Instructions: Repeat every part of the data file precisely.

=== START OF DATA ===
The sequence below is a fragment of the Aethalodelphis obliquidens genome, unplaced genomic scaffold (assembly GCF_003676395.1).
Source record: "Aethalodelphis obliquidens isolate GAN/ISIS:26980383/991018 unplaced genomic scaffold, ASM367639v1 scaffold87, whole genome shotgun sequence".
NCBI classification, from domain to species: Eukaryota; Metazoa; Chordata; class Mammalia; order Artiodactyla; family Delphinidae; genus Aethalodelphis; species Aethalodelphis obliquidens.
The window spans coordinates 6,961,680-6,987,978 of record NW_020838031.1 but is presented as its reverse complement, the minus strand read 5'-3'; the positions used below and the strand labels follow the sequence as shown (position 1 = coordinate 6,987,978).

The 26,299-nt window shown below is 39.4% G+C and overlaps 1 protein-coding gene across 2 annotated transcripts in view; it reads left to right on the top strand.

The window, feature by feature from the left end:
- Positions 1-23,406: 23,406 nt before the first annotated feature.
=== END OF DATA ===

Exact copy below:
The sequence below is a fragment of the Aethalodelphis obliquidens genome, unplaced genomic scaffold (assembly GCF_003676395.1).
Source record: "Aethalodelphis obliquidens isolate GAN/ISIS:26980383/991018 unplaced genomic scaffold, ASM367639v1 scaffold87, whole genome shotgun sequence".
NCBI classification, from domain to species: Eukaryota; Metazoa; Chordata; class Mammalia; order Artiodactyla; family Delphinidae; genus Aethalodelphis; species Aethalodelphis obliquidens.
The window spans coordinates 6,961,680-6,987,978 of record NW_020838031.1 but is presented as its reverse complement, the minus strand read 5'-3'; the positions used below and the strand labels follow the sequence as shown (position 1 = coordinate 6,987,978).

The 26,299-nt window shown below is 39.4% G+C and overlaps 1 protein-coding gene across 2 annotated transcripts in view; it reads left to right on the top strand.

The window, feature by feature from the left end:
- Positions 1-23,406: 23,406 nt before the first annotated feature.